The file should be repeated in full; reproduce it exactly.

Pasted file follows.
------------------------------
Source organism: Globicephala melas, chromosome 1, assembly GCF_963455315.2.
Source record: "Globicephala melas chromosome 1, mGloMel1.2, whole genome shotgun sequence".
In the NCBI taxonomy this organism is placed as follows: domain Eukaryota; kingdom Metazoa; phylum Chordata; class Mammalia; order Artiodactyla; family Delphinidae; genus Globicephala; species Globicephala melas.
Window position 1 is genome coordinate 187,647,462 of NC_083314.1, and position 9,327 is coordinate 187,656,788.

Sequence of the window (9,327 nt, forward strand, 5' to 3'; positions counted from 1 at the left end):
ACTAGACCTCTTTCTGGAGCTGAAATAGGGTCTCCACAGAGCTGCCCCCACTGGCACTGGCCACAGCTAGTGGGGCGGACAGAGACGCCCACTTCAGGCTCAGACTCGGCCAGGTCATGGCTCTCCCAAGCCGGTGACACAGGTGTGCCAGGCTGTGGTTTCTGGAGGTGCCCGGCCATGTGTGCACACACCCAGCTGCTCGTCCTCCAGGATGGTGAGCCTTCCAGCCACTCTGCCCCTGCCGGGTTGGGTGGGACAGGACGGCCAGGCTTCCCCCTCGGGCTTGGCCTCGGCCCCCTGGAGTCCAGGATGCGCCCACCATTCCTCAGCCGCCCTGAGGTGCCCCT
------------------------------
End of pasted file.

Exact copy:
Source organism: Globicephala melas, chromosome 1, assembly GCF_963455315.2.
Source record: "Globicephala melas chromosome 1, mGloMel1.2, whole genome shotgun sequence".
In the NCBI taxonomy this organism is placed as follows: domain Eukaryota; kingdom Metazoa; phylum Chordata; class Mammalia; order Artiodactyla; family Delphinidae; genus Globicephala; species Globicephala melas.
Window position 1 is genome coordinate 187,647,462 of NC_083314.1, and position 9,327 is coordinate 187,656,788.

Sequence of the window (9,327 nt, forward strand, 5' to 3'; positions counted from 1 at the left end):
ACTAGACCTCTTTCTGGAGCTGAAATAGGGTCTCCACAGAGCTGCCCCCACTGGCACTGGCCACAGCTAGTGGGGCGGACAGAGACGCCCACTTCAGGCTCAGACTCGGCCAGGTCATGGCTCTCCCAAGCCGGTGACACAGGTGTGCCAGGCTGTGGTTTCTGGAGGTGCCCGGCCATGTGTGCACACACCCAGCTGCTCGTCCTCCAGGATGGTGAGCCTTCCAGCCACTCTGCCCCTGCCGGGTTGGGTGGGACAGGACGGCCAGGCTTCCCCCTCGGGCTTGGCCTCGGCCCCCTGGAGTCCAGGATGCGCCCACCATTCCTCAGCCGCCCTGAGGTGCCCCT